Monday, March 29, 2010

Questions raised by Geely’s Volvo Purchase

As recently as the day-before-yesterday, I was still expressing my skepticism that the Geely-Volvo deal would ever happen. From my perspective, Ford had far more reasons to keep Volvo than it did for selling it at a huge loss, and for a comparatively small amount of cash that will barely knock a dent in its debt.

But neither Li Shufu nor Alan Mulally asked for my opinion, so the deal has apparently gone through.

What now?

Now that Li Shufu appears to have succeeded, against all odds, in his quest of owning a well-known foreign brand, how will he repay the generosity of the various organizations that helped him to achieve his dream?

A Political Issue

As the Financial Times’ "Lex" column points out today, “(China’s) biggest auto deal to date is not a strictly private transaction”. Of the total purchase price of $1.8 billion, $1.6 billion is in cash. Of that amount, about half is coming from several local governments in China who will be “helping” Geely to build Volvo factories in their areas. In addition, about $900 million in working capital is coming from state-owned banks – the banks that are frequently criticized for lending only to state-owned companies.

Furthermore, now that a global luxury brand has Chinese ownership, we can be almost certain that the black sedan of choice for state officials will no longer be an Audi or a Mercedes. It will be a Volvo.

China’s government has made no secret of the fact that the state intends to remain the major player in the automobile industry, nor of their desire to build “national champions” able to compete on a global scale. Geely is ostensibly private, but it has needed government help to move into the big leagues, further blurring the line between public and private (an issue I highlighted in relation to Geely last June).

What will be the eventual cost of this help? Will Beijing now begin to have influence on Geely’s strategic direction?

As before, I think many Chinese may find this line of questioning a bit ridiculous: Well of course the government will expect something in return! This is how business works! The business brings in expertise, the government offers support. It is a symbiotic relationship.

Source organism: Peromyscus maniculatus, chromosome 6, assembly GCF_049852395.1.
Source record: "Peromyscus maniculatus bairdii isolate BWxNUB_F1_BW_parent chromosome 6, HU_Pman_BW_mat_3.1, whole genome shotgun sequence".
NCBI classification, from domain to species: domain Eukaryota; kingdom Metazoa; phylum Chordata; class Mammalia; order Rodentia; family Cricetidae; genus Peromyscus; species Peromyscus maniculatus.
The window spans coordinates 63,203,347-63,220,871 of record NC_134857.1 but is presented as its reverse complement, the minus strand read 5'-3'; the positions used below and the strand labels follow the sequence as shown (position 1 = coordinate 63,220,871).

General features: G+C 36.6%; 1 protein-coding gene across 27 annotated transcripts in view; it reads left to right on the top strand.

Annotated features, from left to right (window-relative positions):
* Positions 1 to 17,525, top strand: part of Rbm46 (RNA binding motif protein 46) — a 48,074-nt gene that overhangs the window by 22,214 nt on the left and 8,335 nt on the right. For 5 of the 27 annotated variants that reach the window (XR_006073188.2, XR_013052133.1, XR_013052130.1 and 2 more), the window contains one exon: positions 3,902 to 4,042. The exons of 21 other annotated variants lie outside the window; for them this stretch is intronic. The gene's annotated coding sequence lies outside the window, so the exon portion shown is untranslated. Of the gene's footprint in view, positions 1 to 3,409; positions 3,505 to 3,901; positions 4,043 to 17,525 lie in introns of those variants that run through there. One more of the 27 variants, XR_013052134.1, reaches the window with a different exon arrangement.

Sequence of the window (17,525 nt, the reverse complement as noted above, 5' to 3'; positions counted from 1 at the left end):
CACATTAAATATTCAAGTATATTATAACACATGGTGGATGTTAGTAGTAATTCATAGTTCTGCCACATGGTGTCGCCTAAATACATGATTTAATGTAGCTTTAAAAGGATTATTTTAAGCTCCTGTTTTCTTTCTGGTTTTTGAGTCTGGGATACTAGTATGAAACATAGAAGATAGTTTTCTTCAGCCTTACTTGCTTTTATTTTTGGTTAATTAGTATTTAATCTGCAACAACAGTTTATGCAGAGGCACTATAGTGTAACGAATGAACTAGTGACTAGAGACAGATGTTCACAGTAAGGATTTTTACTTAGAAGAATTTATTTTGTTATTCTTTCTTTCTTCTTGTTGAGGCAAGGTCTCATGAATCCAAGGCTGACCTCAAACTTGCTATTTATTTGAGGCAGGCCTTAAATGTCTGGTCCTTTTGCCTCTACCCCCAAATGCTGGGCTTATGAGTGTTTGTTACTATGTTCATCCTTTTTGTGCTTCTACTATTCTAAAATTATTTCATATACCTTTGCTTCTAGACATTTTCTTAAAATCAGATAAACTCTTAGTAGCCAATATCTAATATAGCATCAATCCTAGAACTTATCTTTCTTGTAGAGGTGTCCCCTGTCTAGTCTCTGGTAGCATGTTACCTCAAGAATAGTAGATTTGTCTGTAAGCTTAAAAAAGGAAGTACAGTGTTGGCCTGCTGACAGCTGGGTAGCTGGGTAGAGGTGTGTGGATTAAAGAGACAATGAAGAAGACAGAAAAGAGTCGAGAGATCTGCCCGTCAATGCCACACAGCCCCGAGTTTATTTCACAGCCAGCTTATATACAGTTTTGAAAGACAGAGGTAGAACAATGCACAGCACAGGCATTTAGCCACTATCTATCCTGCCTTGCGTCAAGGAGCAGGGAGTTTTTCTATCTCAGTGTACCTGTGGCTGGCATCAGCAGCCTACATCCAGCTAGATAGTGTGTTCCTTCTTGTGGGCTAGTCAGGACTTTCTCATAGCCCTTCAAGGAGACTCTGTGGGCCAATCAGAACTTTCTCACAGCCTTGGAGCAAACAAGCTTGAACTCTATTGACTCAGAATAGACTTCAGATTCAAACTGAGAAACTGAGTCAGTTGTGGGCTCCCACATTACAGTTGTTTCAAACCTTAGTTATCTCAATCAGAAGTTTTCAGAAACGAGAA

I approached this question from a different direction just a few weeks ago in relation to the failed Hummer deal. Sichuan Tengzhong was unsuccessful in its bid for Hummer largely because the proposed deal was in violation of government policy. Geely has been successful in its bid for Volvo for the opposite reason: it is completely in keeping with government policy.

The lesson seems clear. The price of not following policy is likely to be failure. The reward for following policy is not only a greater chance of success, but also material support where needed – regardless of whether the business is private or state-owned. But what will be the price of following policy? For this we can only speculate at this point.

What is fascinating about this case, however, is that following government policy in China need not always be detrimental to business strategy. Perhaps the goals of both the government and Geely are met in this single transaction, and neither side loses.

To me, this is a mind-blowing revelation. Neo-liberal economic theory tells us that governments cannot run businesses because they are conflicted with political objectives (and perhaps the US government’s ownership of GM bears this out), but is China the exception that proves the rule, or has it found some way around the strictures of Western economic theory? Is China re-writing the rules of capitalism, or is it merely breaking them?

There is one other question this transaction raises, and it is more of a business issue than one of political economy.

A Business Issue

In discussing the Geely-Volvo deal with a (Chinese) executive at a Chinese automobile company about two months ago, I asked whether he thought Geely could manage Volvo if the deal were consummated. His response was that Geely would need a lot more money than it currently has.